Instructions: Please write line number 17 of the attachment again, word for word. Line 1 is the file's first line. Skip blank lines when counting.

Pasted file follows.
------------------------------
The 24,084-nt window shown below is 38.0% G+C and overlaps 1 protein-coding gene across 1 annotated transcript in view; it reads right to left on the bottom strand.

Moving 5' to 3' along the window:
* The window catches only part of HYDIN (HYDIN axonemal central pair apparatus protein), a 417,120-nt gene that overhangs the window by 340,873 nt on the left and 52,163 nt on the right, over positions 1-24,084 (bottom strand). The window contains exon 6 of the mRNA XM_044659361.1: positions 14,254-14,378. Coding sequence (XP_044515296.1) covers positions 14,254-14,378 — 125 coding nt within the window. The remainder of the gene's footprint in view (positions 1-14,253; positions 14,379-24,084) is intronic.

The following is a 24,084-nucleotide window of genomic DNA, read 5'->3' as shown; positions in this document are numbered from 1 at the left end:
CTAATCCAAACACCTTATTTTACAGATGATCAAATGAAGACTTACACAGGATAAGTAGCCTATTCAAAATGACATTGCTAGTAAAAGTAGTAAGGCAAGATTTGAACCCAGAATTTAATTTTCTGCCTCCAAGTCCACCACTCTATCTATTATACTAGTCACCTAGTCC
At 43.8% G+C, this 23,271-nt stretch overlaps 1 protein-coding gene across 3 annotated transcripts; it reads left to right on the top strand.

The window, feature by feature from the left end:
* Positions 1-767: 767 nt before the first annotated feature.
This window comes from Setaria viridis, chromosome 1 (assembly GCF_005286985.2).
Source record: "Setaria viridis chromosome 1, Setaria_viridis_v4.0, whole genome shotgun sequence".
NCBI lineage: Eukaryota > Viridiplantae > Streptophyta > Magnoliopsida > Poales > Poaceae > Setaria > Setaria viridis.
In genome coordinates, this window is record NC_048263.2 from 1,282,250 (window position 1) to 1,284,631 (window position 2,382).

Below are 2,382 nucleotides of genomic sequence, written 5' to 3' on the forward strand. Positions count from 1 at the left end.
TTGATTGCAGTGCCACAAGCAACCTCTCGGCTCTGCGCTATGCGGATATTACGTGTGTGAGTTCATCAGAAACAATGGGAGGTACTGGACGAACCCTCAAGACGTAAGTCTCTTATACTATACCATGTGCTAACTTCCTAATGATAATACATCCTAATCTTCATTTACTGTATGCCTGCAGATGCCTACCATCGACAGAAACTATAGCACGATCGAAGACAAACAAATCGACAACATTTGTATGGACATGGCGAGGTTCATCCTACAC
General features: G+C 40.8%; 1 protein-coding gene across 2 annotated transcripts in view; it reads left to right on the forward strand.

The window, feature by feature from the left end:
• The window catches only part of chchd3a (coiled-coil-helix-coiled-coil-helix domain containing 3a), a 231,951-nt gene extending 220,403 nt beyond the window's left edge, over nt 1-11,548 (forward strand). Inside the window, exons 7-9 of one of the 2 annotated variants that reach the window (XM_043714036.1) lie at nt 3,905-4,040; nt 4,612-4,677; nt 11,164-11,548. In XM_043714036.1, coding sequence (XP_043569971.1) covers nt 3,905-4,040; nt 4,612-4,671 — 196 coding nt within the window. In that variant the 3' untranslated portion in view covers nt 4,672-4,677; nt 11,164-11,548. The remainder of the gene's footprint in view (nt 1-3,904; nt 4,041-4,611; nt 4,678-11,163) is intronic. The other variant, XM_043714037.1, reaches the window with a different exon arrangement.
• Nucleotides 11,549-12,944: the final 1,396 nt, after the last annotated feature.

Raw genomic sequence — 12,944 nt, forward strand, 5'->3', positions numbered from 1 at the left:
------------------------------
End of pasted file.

• The window catches only part of chchd3a (coiled-coil-helix-coiled-coil-helix domain containing 3a), a 231,951-nt gene extending 220,403 nt beyond the window's left edge, over nt 1-11,548 (forward strand). Inside the window, exons 7-9 of one of the 2 annotated variants that reach the window (XM_043714036.1) lie at nt 3,905-4,040; nt 4,612-4,677; nt 11,164-11,548. In XM_043714036.1, coding sequence (XP_043569971.1) covers nt 3,905-4,040; nt 4,612-4,671 — 196 coding nt within the window. In that variant the 3' untranslated portion in view covers nt 4,672-4,677; nt 11,164-11,548. The remainder of the gene's footprint in view (nt 1-3,904; nt 4,041-4,611; nt 4,678-11,163) is intronic. The other variant, XM_043714037.1, reaches the window with a different exon arrangement.